While the international community works to set the Sustainable Development Goals, which will serve as guideposts for the post-2015 agenda, Bill and Melinda Gates have made their own big bets about how the world will look in 15 years. They envisage a world in which the lives of people in poor countries are vastly improved, and where these improvements will happen at a faster rate than at any other point in history. And they recognize that achieving food security and nutrition, especially in Africa, plays a central role in shaping the world we hope to see.
I applaud the Bill and Melinda Gates Foundation for their letter and for their continued work in improving the lives of poor people throughout the world, especially through the health and agriculture sectors. They also recognize the key role nutrition plays in helping poor people lead healthy and productive lives. With 805 million people undernourished; more than two billion people in the world suffering from micronutrient deficiencies; one in five children stunted; and more than two billion overweight or obese, we simply cannot achieve global prosperity and equity without addressing the magnitude of hunger and malnutrition we see today.
But to achieve the kind of world we envision, we need more than single interventions in agriculture, health, or any other sector. Instead, we must work multisectorally. In our increasingly interconnected world, leveraging linkages across sectors is essential.
Emphasized in the Gates Foundation letter is the key role innovations in technology play to improve the lives of poor people. Much of the work we do at IFPRI, as well as at our sister centers within the CGIAR, integrates innovative, multisectoral approaches to improve agricultural productivity, nutrition, and health while promoting green goals. The widespread distribution and uptake of Vitamin A enriched sweet potato in Africa and the potential of high-yielding, resource-efficient C4 rice are a few promising examples that can achieve multiple wins.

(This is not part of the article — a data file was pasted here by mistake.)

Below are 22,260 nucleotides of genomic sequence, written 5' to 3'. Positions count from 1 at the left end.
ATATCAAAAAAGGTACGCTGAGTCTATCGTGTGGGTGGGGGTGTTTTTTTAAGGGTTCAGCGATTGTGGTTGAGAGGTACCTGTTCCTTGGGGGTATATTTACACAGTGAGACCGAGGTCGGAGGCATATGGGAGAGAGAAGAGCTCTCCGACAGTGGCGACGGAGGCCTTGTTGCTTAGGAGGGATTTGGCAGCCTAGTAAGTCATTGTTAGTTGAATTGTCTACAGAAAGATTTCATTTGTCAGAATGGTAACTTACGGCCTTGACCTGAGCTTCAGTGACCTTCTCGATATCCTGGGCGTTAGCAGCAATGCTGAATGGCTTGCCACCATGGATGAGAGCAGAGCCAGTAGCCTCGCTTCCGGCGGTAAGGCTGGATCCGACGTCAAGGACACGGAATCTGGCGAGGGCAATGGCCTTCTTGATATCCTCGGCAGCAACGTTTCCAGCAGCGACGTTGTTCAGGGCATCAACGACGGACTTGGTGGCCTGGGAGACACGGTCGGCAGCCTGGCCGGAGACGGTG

Innovations in policies and institutions can also be game changers for achieving multiple development objectives. For example, converting staple food crop subsidies that promote the overuse of water and fertilizers to the production of nutrient-rich crops, such as beans, fruits and vegetables, can promote efficient resource use and improve nutrition. Additionally, investments in rural infrastructure to improve access to clean water, provide adequate sanitation, promote proper hygiene (WASH), and increase health clinics will also be vital to promote food security, nutrition, and health. In these and other ways, technologies, policies, and institutions can help eliminate hunger and malnutrition.
As a key example of multisectoral work, reshaping agriculture for nutrition and health has been at the forefront of IFPRI’s partnership with the Gates Foundation. We are excited to work with institutions like the Gates Foundation, as they offer not just optimism, but a real commitment to make the world a better place for all. If we continue to do so, there is good reason to hope that by galvanizing commitments from other organizations with similar goals, we can aim to eliminate hunger and undernutrition—and we can aim to do so by 2025. Doing this will help Bill and Melinda Gates make good on their bet for a better world by 2030 and give us a chance to achieve multiple Sustainable Development Goals.